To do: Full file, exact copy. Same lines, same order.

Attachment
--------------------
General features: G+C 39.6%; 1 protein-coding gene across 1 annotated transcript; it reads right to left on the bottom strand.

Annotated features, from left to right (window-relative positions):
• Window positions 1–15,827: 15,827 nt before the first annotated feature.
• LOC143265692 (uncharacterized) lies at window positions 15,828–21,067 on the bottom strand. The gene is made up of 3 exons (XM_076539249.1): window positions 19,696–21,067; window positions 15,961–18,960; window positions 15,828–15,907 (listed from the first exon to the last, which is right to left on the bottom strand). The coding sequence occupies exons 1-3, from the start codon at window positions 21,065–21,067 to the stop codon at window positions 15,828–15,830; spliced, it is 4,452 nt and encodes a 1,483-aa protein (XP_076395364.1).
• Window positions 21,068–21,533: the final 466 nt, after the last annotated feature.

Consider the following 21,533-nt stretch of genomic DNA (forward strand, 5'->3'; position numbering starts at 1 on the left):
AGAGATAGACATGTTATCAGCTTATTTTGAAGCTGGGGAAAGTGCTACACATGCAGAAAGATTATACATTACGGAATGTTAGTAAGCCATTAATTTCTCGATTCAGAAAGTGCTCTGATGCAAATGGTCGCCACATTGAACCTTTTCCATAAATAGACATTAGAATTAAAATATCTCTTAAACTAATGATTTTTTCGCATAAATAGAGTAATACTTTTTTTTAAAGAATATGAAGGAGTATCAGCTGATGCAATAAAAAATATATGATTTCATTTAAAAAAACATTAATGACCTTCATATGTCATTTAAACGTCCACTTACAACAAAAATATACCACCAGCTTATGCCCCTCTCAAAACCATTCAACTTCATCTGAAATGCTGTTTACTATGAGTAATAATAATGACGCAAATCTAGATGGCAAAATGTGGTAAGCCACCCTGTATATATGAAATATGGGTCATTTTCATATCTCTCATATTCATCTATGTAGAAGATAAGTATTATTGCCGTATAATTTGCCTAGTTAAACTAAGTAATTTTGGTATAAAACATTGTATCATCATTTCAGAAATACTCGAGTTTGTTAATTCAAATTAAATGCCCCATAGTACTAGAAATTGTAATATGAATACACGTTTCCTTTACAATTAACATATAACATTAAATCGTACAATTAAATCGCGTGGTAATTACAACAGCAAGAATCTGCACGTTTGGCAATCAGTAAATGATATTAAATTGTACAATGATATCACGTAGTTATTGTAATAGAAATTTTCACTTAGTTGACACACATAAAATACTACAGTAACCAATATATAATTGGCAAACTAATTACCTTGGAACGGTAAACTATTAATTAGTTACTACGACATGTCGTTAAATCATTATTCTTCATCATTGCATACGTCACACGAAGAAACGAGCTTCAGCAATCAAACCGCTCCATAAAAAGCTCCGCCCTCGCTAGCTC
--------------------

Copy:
General features: G+C 39.6%; 1 protein-coding gene across 1 annotated transcript; it reads right to left on the bottom strand.

Annotated features, from left to right (window-relative positions):
• Window positions 1–15,827: 15,827 nt before the first annotated feature.
• LOC143265692 (uncharacterized) lies at window positions 15,828–21,067 on the bottom strand. The gene is made up of 3 exons (XM_076539249.1): window positions 19,696–21,067; window positions 15,961–18,960; window positions 15,828–15,907 (listed from the first exon to the last, which is right to left on the bottom strand). The coding sequence occupies exons 1-3, from the start codon at window positions 21,065–21,067 to the stop codon at window positions 15,828–15,830; spliced, it is 4,452 nt and encodes a 1,483-aa protein (XP_076395364.1).
• Window positions 21,068–21,533: the final 466 nt, after the last annotated feature.

Consider the following 21,533-nt stretch of genomic DNA (forward strand, 5'->3'; position numbering starts at 1 on the left):
AGAGATAGACATGTTATCAGCTTATTTTGAAGCTGGGGAAAGTGCTACACATGCAGAAAGATTATACATTACGGAATGTTAGTAAGCCATTAATTTCTCGATTCAGAAAGTGCTCTGATGCAAATGGTCGCCACATTGAACCTTTTCCATAAATAGACATTAGAATTAAAATATCTCTTAAACTAATGATTTTTTCGCATAAATAGAGTAATACTTTTTTTTAAAGAATATGAAGGAGTATCAGCTGATGCAATAAAAAATATATGATTTCATTTAAAAAAACATTAATGACCTTCATATGTCATTTAAACGTCCACTTACAACAAAAATATACCACCAGCTTATGCCCCTCTCAAAACCATTCAACTTCATCTGAAATGCTGTTTACTATGAGTAATAATAATGACGCAAATCTAGATGGCAAAATGTGGTAAGCCACCCTGTATATATGAAATATGGGTCATTTTCATATCTCTCATATTCATCTATGTAGAAGATAAGTATTATTGCCGTATAATTTGCCTAGTTAAACTAAGTAATTTTGGTATAAAACATTGTATCATCATTTCAGAAATACTCGAGTTTGTTAATTCAAATTAAATGCCCCATAGTACTAGAAATTGTAATATGAATACACGTTTCCTTTACAATTAACATATAACATTAAATCGTACAATTAAATCGCGTGGTAATTACAACAGCAAGAATCTGCACGTTTGGCAATCAGTAAATGATATTAAATTGTACAATGATATCACGTAGTTATTGTAATAGAAATTTTCACTTAGTTGACACACATAAAATACTACAGTAACCAATATATAATTGGCAAACTAATTACCTTGGAACGGTAAACTATTAATTAGTTACTACGACATGTCGTTAAATCATTATTCTTCATCATTGCATACGTCACACGAAGAAACGAGCTTCAGCAATCAAACCGCTCCATAAAAAGCTCCGCCCTCGCTAGCTC